Auto insurance costs in the US continue to climb thanks to growing “external forces” that are outside the control of insurers, a new report by the National Association of Mutual Insurance Companies (NAMIC) has revealed.
NAMIC’s new report, “Cost Drivers: How Riskier Roads, Rising Repairs, and Reckless Driving are Increasing Insurance Costs,” analyzes the factors that are contributing to auto insurance rate increases. It looks into extensive federal, state, and industry data related to driving patterns, behaviors, and costs of modern vehicle ownership and insurance.
The insurance association noted that the operative word contributing to higher auto insurance is “more,” as it found the following:
- More drivers on the road than ever before – Now estimated at 230 million drivers;
- More distracted driving – Driver inattention accounted for nearly 1 million crashes in 2019;
- More impaired driving – 10,000 lives were lost to alcohol-impaired driving in 2019;
- More expensive cars, parts, and repair processes – The average cost of a new car in 2021 is $40,000;
- More expensive medical care – From 2010 to 2017, bodily injury claim frequency increased every year, accompanied by increases in claim severity of nearly 30%;
- More extreme weather – The percentage of dollars paid out in catastrophe-related auto claims is up more than 4% since 2011;
- More theft and fraud – Auto thefts increased by 9.2% in 2020, after declining in the two years prior; and
- More drivers skipping purchasing insurance – The percentage of drivers nationwide who are uninsured is 12.6%.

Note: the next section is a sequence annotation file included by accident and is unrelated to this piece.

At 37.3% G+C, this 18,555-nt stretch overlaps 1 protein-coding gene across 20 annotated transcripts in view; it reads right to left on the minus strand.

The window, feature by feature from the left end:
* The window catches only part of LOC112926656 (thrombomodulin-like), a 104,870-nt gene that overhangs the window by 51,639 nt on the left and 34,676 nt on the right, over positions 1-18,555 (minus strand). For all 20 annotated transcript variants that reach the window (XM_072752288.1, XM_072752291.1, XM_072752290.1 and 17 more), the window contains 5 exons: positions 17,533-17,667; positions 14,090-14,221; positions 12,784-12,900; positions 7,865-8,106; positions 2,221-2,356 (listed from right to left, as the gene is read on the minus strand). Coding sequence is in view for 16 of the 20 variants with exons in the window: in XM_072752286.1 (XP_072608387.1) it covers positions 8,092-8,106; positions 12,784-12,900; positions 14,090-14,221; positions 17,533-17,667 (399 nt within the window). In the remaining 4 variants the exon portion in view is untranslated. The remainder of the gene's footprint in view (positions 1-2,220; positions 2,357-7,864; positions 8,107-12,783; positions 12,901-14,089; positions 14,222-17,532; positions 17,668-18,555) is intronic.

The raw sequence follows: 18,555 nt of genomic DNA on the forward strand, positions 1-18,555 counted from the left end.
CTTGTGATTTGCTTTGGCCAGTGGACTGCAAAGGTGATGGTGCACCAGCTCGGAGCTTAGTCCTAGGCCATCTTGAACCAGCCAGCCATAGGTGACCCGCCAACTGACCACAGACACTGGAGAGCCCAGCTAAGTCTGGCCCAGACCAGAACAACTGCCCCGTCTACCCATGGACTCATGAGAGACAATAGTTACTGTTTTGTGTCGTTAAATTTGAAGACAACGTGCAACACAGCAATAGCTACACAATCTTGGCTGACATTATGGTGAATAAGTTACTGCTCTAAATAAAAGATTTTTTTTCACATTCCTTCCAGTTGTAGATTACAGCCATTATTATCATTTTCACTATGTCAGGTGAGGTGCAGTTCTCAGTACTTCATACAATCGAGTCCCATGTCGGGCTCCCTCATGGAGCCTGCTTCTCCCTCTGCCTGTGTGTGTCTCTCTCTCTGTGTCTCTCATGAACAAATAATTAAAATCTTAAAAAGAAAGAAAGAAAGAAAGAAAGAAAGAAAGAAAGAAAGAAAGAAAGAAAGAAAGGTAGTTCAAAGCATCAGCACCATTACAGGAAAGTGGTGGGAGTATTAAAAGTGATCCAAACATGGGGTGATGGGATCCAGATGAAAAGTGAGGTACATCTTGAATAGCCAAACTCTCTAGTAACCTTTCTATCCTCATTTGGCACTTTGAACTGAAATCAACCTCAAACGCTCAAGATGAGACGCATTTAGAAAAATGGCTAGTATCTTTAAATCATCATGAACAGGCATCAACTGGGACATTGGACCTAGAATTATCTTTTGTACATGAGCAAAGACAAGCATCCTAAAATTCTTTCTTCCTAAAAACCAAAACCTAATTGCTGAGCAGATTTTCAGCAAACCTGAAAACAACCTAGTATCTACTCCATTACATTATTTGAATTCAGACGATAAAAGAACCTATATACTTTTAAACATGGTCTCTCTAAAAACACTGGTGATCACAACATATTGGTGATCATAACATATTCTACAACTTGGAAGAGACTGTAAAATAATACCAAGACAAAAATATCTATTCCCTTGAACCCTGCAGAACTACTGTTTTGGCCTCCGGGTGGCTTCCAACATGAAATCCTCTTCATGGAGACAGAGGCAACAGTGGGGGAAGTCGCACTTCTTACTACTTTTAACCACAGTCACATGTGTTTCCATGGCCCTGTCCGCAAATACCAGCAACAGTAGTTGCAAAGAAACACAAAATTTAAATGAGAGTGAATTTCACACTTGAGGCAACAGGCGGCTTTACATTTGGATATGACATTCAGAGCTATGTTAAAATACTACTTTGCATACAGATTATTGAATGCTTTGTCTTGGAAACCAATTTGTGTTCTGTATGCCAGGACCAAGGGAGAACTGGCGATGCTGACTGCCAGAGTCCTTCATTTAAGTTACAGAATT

“There’s an important story to be told, and it starts with the fact that most costs involved in providing auto insurance are driven by external forces outside the control of auto insurers,” said NAMIC director of auto and underwriting policy Tony Cotto. “Among those cost factors are the number of autos on the road, auto and road design, driver behavior, and weather.”
NAMIC prescribed a number of solutions to address the rising costs of auto insurance. They include (but are not limited to):
- Promoting consumer choice when it comes to choosing between original and non-original equipment manufacturer parts in the repair of their vehicles.
- Removing restrictions on direct repair programs and encouraging the preferred repair shop model among insurers.
- Protecting consumers access to information systems in their vehicles.
- Encouraging “sound underwriting” – making insurers match risk to rate and provide the best coverage at the most accurate cost for consumers.
- Removing restrictions on discounts and rebates through programs such as autopay, electronic signature/online payments, pay-in-full, and purchase in advance.